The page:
Pregnant women and new mothers died needlessly in lockdown after being denied intensive care beds or mental health services, Oxford University report finds
- Study looked into cases of 16 women who died between March and May this year
- The report noted that a ‘lack of intensive care beds was repeatedly documented’
- It also criticised access to ‘appropriate mental health care’ during the pandemic
- Chief midwife for England said that midwives will ‘always seek to learn lessons’
Pregnant women and new mothers died needlessly in lockdown after being denied intensive care beds or mental health services, an Oxford University report has found.
The study, titled ‘Saving Lives, Improving Mothers’ Care’, looked into the cases of 16 women who died in the UK between March and May this year.
It said eight died from Covid-19, six from respiratory complications of the virus and one from cerebral thrombotic complications. Two other women had contracted the infection but died from unrelated causes.
Four women died by suicide, including two who were still pregnant, and two were killed by their partners.
The study, titled ‘Saving Lives, Improving Mothers’ Care’, looked into the cases of 16 pregnant women and new mothers who died between March and May this year (file photo)
The report, published yesterday, criticised a lack of intensive care beds and access to mental health care during the pandemic.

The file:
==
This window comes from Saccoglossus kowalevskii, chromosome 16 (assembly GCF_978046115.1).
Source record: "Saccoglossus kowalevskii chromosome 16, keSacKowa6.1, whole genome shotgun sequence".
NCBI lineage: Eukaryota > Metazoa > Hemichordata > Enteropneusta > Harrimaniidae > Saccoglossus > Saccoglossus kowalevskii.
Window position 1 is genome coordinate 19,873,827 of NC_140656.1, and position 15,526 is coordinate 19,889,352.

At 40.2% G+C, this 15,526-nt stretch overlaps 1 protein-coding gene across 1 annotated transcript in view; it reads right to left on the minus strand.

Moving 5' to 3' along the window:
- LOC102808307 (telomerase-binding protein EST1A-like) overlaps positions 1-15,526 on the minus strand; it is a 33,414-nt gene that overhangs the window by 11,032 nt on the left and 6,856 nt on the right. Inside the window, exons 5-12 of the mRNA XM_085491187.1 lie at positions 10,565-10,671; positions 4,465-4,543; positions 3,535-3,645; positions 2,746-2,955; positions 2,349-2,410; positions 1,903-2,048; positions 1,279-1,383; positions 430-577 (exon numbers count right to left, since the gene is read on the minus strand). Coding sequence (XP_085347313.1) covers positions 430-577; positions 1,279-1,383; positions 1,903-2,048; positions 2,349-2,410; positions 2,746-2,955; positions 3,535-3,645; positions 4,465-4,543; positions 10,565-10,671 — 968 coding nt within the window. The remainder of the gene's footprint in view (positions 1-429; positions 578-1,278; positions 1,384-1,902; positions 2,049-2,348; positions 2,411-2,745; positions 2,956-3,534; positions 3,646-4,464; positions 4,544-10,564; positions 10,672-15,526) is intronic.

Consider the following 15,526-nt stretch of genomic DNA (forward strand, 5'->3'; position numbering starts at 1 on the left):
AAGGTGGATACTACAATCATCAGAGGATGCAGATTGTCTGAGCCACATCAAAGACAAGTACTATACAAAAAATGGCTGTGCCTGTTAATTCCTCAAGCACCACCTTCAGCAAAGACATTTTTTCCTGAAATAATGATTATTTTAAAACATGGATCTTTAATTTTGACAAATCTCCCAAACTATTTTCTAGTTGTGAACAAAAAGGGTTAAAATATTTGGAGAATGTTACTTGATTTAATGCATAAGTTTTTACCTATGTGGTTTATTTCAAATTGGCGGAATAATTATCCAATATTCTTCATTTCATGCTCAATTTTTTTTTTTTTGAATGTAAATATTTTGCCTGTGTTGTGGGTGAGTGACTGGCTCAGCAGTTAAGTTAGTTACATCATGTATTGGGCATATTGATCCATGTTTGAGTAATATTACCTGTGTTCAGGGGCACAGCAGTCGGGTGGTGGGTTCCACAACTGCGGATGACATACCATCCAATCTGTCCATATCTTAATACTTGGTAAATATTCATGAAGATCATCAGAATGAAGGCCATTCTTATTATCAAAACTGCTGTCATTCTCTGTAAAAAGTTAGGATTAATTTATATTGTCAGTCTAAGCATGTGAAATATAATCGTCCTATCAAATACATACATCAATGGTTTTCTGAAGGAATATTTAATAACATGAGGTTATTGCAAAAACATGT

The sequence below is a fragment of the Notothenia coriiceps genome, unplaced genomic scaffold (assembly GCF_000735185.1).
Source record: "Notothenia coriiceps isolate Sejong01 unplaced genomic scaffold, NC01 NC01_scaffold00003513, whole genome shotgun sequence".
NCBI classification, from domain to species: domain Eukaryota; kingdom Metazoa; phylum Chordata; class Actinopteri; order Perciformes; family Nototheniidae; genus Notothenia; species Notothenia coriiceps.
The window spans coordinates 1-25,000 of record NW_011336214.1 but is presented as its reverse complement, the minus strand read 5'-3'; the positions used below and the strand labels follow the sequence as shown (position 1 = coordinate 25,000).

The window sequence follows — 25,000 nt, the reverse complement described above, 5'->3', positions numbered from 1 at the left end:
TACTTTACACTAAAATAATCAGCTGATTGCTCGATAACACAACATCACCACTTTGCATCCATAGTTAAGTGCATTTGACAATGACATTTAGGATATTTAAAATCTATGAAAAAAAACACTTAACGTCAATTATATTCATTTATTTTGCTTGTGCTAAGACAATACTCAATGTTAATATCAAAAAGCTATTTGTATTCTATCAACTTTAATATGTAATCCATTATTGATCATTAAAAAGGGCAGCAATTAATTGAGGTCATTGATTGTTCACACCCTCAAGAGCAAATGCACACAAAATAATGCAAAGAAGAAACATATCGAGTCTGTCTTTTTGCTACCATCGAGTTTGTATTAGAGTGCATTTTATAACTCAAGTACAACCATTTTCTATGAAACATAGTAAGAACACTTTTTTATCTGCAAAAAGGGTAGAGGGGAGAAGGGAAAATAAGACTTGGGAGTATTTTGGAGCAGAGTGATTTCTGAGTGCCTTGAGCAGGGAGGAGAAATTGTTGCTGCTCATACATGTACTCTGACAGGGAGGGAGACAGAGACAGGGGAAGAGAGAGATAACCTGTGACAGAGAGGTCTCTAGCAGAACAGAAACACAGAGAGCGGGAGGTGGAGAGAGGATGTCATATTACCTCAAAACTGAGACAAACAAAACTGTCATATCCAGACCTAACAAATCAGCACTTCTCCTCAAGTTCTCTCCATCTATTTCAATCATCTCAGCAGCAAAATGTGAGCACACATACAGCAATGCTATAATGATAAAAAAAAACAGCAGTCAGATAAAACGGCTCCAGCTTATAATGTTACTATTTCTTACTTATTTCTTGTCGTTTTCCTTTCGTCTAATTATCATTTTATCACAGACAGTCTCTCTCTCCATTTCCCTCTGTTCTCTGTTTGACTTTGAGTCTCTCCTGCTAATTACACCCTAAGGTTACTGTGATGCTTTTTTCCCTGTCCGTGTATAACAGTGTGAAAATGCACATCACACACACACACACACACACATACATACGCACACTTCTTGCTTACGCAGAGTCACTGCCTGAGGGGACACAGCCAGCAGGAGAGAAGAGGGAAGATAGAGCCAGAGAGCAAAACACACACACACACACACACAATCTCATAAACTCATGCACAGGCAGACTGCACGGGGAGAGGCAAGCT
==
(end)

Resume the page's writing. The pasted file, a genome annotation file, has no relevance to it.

Referring to the women who died from Covid-19, it said: ‘It was noted that a lack of high dependency or intensive care beds was repeatedly documented, the implication being that high dependency or intensive care could not be provided elsewhere.
‘Although assessors recognised that there were very high pressures on critical care services at the time of this woman’s death, as these enquiries have noted previously, critical care supportive treatment should always occur if beds are not immediately available.’
On the four women who died by suicide over the three months, it added: ‘It was evident that changes to service provision as a direct consequence of the pandemic meant that women were not able to access appropriate mental health care.
‘Receipt of the specialist care they needed may have prevented their deaths.’
It said that both of the women who were killed by their partners ‘needed safeguarding’, and recommended the guidance be updated to explain that actions such as moving to a place of safety should still be followed during lockdown.
Jacqueline Dunkley-Bent (above), the chief midwifery-officer for England, said midwives will ‘always seek to learn lessons’
The report also pointed out that the majority of pregnant women who died from Covid-19 were from an ethnic minority background.
The reviewers added: ‘Women are also at particular risk of complications of Covid-19 if they have other medical problems such as hypertension, diabetes or obesity.
‘It is particularly important that women in these groups are advised to seek help early.’
In response to the study, Jacqueline Dunkley-Bent, the chief midwifery-officer for England, noted that the NHS safely delivered over 160,000 babies in the pandemic.
She said there was a 30 per cent increase in women accessing mental health support in April and the NHS ‘stepped up extra support’ after it became evident women from black, Asian and ethnic minority backgrounds were at a higher risk while giving birth during the crisis.
Ms Dunkley-Bent added: ‘While the overwhelming majority of women receive safe care for them and their baby, midwives will always seek to learn lessons and make care even safer, and my thoughts and condolences are with the families involved in this report.’